Volvo wants to test 100 autonomous cars in China

On Thursday morning, Swedish multinational automobile maker Volvo announced its plan to test 100 autonomous cars on the public roads in China in normal traffic conditions.

While speaking at the event regarding the project in Beijing, president and chief executive of Volvo, Hakan Samuelsson said that Autonomous driving can make a significant contribution to road safety and the sooner autonomous driving cars are on the roads, the better it would be.

Volvo's senior technical leader for safety and driver support technologies, Erik Coelingh said that they have seen all the really exciting developments in the technology, but what they are trying to do is to really understand how this can bring an impact to society, as well as to their customers.

"We felt that the best way to learn was to deploy 100 self-driving cars with ordinary customers behind the steering wheel on public roads in order to learn about how the technology works; learn about how it impacts on safety and how ordinary customers would use a self- driving car," Coelingh said.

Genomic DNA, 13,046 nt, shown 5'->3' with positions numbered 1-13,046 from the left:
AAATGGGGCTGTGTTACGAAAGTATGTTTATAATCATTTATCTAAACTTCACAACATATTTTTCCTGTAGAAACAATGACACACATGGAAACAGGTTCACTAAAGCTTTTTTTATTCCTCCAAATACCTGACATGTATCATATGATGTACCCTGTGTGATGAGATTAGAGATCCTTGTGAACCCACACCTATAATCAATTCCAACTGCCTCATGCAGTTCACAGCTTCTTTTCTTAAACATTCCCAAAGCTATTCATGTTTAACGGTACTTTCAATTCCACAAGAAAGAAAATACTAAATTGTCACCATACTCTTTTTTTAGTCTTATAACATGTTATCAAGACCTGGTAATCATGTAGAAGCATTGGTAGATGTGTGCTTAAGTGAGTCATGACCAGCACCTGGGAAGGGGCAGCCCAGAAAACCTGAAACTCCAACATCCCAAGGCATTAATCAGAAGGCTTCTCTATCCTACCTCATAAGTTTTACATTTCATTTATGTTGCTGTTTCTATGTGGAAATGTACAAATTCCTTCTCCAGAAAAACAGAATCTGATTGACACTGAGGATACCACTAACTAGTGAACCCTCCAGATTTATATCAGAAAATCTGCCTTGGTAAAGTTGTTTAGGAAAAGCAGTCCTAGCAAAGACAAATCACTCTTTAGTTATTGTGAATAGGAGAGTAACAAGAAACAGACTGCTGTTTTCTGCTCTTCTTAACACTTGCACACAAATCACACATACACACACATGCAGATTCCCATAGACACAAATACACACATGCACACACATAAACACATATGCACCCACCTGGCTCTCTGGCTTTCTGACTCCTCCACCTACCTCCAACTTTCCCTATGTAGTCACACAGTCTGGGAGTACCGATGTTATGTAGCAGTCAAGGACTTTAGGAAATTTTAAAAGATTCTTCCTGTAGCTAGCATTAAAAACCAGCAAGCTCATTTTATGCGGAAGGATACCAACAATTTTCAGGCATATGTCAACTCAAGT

China is at number one position in terms of population, and it is obvious that the high traffic in the country is a big problem. The traffic safety issue for the people living in major Chinese cities could be solved with autonomous cars, as per Volvo.

The self-driving cars have the ability to sort out problems related to traffic jams but the technology still has a long way to go. Many technology and automobile giants are working on developing autonomous driving technology. The automobile sector believes that there is enormous potential in self-driving vehicle segment.

"We're providing technology which allows you do something else behind the steering wheel, which means the technology itself needs to be very, very robust, the car needs to be able to deal with all potential traffic scenarios" Coelingh said.

It is very attractive solution and Volvo wants to investigate whether they can bring this solution in reality or not, he added.


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